Earl's musical language is his own, and he imparted that through demonstration. "I can teach pretty good in the morning," he joked, "but my playing is another story," which again made everyone laugh.

He also talked about the guitarists that have followed who he admired. Anson Funderburgh for one (check out his work in the Rockets, and with Sam Myers); he also had kind words for Chris Cain, Robert Cray and Jimmie Vaughan.

The deeper lessons were not musical. Earl urged those in attendance to be kind to themselves, and that if their playing did not make immediate inroads, to not take it hard. "Do what you love, but don't do it for the money," he said. "Dress nicely; you represent yourself and the tradition. Don't push yourself on people."

Predictably, the event turned into a jam session. A fellow named Seth Holzman was there, and received a warm hello from Earl. Holzman played in Earl's first band, Bright Lights, Big City. Out came his harp, and the jam was one of those spontaneous moments.

Then another: a young man appeared, and Earl singled him out. He'd shown up at the Friday jam and tore up one of Earl's tunes, "Robert Nighthawk Stomp." "I've been thinking about you all day," Earl said and invited him up. With a borrowed guitar, this fellow (his name is Dean Shot) played in, to a huge hand. Small world, as Shot played a number of years with Hubert Sumlin.

I'd hoped for an interview, but due to time, I got no more than a quick couple of questions. We spoke briefly of Maxwell Street: "I'm thrilled, I hope people like it," Earl said. "I think it's kind of a soft album...trying to make it more soulful."

Anyone who has ever watched Earl play up close may have noticed how he plays. Earl plays a phrase, pauses, nods; he plays another phrase, shakes his head, and plays on. It struck me as a form of mindfulness training. I asked, "Do you know you're doing that?"

"No, not at all."

Earl was as kind to me as he was to everyone else. That is still one amazing moment for me. Enough said.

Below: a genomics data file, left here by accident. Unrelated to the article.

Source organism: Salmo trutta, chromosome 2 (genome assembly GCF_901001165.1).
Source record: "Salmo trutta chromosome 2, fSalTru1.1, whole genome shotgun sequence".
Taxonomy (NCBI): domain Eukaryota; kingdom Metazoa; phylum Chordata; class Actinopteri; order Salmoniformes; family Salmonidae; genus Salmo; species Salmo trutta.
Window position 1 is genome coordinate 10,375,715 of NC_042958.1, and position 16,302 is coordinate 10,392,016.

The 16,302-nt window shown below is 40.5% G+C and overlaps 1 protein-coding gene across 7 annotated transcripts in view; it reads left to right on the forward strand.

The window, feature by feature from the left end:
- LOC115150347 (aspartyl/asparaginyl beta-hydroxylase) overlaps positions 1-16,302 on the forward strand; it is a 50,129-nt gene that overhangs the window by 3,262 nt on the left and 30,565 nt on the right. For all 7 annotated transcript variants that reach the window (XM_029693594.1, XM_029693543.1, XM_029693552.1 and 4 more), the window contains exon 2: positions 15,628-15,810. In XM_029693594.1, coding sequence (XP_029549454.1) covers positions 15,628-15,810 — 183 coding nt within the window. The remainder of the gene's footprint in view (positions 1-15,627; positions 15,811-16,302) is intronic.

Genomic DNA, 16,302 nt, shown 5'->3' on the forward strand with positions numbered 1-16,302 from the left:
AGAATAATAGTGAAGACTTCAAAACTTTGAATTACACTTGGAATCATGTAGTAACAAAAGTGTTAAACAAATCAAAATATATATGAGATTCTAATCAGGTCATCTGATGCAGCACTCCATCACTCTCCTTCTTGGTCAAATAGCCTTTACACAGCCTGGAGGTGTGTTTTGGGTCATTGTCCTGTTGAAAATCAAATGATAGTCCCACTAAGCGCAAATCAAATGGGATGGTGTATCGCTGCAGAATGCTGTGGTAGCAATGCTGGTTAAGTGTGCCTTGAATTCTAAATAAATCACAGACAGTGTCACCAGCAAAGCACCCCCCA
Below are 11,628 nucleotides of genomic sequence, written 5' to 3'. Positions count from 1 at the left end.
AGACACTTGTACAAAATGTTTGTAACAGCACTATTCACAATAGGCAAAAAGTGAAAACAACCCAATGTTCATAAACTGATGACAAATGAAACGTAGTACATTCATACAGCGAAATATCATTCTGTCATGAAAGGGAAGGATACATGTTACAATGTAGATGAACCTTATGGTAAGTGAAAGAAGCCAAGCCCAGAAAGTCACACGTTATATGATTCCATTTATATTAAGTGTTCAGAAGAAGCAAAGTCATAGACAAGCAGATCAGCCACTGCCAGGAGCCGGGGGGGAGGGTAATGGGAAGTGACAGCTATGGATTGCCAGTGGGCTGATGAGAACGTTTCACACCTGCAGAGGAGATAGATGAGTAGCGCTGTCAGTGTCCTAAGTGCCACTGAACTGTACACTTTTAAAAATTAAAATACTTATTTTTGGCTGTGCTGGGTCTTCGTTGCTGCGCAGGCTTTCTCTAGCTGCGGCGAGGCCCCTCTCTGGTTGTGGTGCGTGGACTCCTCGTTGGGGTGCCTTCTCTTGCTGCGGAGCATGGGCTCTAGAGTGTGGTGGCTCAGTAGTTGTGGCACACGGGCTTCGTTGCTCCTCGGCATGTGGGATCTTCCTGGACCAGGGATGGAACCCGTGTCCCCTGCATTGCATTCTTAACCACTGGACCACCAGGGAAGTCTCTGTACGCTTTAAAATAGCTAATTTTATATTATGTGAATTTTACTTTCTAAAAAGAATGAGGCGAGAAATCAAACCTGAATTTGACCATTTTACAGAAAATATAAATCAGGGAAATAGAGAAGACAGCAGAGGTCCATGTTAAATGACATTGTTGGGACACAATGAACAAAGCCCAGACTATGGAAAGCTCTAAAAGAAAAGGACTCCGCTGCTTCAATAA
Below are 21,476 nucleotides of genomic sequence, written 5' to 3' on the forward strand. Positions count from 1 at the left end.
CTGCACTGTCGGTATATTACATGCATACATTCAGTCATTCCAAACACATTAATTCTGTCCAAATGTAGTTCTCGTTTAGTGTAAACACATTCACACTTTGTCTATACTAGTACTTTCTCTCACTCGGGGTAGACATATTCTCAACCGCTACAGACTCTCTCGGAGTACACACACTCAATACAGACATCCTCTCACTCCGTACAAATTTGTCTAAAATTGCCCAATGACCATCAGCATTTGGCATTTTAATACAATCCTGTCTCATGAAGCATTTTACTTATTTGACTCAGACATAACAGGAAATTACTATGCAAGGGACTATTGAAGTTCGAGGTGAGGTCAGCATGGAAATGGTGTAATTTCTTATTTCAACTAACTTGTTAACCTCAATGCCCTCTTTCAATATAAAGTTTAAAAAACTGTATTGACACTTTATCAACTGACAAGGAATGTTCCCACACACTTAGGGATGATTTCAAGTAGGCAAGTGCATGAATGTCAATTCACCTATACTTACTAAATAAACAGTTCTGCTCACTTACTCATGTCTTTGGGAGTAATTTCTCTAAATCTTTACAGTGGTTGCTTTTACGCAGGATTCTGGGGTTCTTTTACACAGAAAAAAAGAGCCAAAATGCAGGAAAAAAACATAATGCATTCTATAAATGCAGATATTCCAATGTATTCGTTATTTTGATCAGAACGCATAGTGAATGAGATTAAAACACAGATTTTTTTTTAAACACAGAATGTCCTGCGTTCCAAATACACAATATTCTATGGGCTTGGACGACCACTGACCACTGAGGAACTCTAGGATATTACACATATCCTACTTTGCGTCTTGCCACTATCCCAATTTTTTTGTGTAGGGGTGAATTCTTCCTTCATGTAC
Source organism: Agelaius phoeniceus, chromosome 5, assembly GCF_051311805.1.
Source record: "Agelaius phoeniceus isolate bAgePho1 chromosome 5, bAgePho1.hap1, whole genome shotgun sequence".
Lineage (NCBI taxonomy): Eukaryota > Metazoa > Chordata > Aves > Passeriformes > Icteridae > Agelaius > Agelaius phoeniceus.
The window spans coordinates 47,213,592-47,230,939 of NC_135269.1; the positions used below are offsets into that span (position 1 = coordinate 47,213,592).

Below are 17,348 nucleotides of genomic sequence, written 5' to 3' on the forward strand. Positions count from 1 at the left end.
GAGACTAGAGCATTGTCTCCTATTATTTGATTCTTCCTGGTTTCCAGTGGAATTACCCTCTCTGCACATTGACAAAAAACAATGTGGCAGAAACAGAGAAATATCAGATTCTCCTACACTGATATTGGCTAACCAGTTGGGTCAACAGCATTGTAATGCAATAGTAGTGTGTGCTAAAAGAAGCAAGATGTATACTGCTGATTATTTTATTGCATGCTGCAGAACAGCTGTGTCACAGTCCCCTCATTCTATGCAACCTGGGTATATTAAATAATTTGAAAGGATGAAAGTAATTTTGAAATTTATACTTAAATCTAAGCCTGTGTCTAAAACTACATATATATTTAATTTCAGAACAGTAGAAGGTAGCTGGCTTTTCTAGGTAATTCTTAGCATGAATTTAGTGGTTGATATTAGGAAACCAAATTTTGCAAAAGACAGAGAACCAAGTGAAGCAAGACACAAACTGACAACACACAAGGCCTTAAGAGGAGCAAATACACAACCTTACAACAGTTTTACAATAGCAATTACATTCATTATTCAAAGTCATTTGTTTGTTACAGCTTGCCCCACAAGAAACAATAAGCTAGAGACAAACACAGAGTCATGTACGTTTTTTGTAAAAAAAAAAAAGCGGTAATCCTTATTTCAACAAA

The Pennsylvania Blues Festival Marks its 25th Anniversary in Style!
Zac Harmon

Next I hit the grounds, and would do so for the next several hours. First to the main stage located at the bottom of the ski area, where I caught the last part of Slam Allen's set of blues and R&B. The crowd was not a cast of thousands; partway up the hill, fans staked out their ground, while others crowded the steel barrier.

Mississippi native Zac Harmon followed, who fired out a commanding set of his own, including what he proudly called music of "social conscience," he tore up the crowd with "Stand Your Ground."

The afternoon and evening, along with the music, merged into one long audio and visual jam session. The stages were connected by a shaded grove, which led through a gauntlet of food sellers, clothing, cigar and merchandise hawkers. From there I emerged into open space, and the big tent. There's no system of rank; being placed in the tent was not relegation.

I made my way through the grove, and ran into my former XM Radio colleague Bill Wax. One of the legendary deejays, Wax continues to host "Roots and Fruits" Saturdays on WPFW Radio in Washington, DC. "The blues will always be alive," he says, "the blues doesn't need our help. Musicians making a decent living, that's another issue, and it'd be nice to see that happen."